With three days to go before Opening Ceremonies, organizers of the Athens Games declared that the country would keep its promise to deliver a unique, successful Olympics. The pressing question is: Will the grandstands be half empty for the competition?
During a news briefing Tuesday, ATHOC officials said 2.5 million of 5.4 million available tickets (slightly more than 46 percent) had been sold. Tickets are sold out for most of the event finals, as well as the Opening and Closing Ceremonies. But millions of tickets remain despite pleas from Greek officials for their countrymen to show their support at the ticket windows.
Still, ATHOC officials accentuated the positive, noting that they were 91 percent of the way toward meeting their financial goal of 183 million Euros in ticket revenue. Achieving their financial goal, they added, was the most critical measure of success. To finish the job, another 600,000 to 900,000 tickets must be sold.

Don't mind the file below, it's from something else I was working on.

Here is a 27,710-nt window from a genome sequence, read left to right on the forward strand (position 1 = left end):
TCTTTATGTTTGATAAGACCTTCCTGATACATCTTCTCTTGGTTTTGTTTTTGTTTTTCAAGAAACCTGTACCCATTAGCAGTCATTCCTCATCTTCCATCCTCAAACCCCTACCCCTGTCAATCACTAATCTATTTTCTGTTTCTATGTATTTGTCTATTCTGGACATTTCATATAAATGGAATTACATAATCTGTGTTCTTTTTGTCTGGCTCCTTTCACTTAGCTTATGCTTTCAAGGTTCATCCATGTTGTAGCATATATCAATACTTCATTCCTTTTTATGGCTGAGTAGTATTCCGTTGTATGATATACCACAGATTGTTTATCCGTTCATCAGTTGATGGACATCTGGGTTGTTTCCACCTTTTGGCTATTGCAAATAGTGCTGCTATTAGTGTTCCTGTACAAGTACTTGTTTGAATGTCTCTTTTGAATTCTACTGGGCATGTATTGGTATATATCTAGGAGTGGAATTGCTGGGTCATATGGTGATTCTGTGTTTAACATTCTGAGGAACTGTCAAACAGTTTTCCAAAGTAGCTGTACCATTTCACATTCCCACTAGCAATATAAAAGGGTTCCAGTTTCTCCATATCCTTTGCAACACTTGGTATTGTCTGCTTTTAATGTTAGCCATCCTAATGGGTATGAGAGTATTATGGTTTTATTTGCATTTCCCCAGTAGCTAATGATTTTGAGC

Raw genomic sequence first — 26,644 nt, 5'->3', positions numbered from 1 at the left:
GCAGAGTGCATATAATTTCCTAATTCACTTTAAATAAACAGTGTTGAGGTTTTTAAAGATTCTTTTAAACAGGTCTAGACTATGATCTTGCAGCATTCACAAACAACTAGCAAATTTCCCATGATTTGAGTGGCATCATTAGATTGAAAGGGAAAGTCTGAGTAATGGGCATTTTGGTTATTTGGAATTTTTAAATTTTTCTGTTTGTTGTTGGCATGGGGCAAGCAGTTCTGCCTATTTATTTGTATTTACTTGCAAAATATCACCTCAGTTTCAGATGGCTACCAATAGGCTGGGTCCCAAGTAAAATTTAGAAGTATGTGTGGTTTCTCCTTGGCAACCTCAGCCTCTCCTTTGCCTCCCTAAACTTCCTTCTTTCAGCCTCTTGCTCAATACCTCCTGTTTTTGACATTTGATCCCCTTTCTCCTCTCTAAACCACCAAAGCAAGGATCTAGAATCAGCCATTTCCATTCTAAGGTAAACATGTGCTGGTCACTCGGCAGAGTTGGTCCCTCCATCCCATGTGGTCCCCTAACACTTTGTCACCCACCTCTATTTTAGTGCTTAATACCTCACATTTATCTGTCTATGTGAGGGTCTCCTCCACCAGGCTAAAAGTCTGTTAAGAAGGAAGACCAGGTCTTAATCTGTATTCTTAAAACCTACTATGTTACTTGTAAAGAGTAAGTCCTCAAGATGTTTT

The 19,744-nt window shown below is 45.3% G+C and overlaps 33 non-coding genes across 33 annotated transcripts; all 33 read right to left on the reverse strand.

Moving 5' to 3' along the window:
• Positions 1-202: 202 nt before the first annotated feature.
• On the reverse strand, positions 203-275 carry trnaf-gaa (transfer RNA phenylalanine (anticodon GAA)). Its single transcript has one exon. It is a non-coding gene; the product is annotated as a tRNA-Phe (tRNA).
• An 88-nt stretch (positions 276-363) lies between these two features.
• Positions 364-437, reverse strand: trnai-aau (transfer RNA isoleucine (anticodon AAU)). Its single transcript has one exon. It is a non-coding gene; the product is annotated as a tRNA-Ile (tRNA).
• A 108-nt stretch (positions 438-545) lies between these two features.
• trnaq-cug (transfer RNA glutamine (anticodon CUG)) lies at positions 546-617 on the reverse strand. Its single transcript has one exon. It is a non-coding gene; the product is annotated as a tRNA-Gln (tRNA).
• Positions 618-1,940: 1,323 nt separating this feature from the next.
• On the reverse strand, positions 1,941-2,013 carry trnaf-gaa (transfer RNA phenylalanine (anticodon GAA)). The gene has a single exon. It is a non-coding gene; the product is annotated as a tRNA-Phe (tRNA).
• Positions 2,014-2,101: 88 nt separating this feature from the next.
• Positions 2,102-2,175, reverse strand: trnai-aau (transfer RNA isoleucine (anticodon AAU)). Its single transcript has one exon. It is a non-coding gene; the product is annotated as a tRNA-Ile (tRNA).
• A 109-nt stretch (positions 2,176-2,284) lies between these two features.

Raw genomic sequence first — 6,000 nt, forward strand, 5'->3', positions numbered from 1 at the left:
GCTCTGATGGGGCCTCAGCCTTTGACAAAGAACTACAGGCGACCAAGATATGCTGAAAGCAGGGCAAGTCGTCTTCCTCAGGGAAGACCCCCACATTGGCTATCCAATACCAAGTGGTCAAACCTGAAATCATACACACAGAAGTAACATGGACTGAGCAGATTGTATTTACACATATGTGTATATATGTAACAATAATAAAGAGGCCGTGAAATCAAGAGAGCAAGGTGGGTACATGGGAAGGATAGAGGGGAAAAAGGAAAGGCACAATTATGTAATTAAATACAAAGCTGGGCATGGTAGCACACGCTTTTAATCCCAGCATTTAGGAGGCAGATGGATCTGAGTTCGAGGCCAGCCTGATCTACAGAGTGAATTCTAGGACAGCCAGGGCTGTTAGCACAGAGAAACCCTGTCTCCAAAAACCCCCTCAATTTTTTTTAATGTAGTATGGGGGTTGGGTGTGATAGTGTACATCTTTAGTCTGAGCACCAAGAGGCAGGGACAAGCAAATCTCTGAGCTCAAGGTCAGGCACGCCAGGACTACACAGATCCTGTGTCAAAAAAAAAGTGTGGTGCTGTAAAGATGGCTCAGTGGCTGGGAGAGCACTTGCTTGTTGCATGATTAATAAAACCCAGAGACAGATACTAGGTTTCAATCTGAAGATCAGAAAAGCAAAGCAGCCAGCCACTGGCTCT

The 2004 Games threaten to become a financial calamity for the Greeks. The cost of staging the Games stands at $7 billion -- more than twice the cost of the 2000 Sydney Games. Security costs alone account for $1.2 billion of that.
Ticket sales have been sluggish from the outset, with security concerns cited as the chief deterrent. But ATHOC officials have insisted that Greeks will show up in droves at the last minute.
Just 35 percent of available soccer tickets have been sold, but 75 percent have been sold for the sport's opening day, on Wednesday, when the Greek men's team debuts against South Korea in Patras. The Greek women's team also opens play that day, facing the United States in Heraklio.
Greek Prime Minister Costas Karamanlis has called on citizens to show their support, and International Olympic Committee President Jacques Rogge did the same on Monday when he toured the Olympic compound. Sales were lukewarm Monday, with 84,282 tickets sold. Of those, 17,800 were for soccer and 17,236 were for track and field.
Liz Clarke will host a chat today at 11 a.m. to discuss the best events of the upcoming Summer Games. Go to www.washingtonpost.com/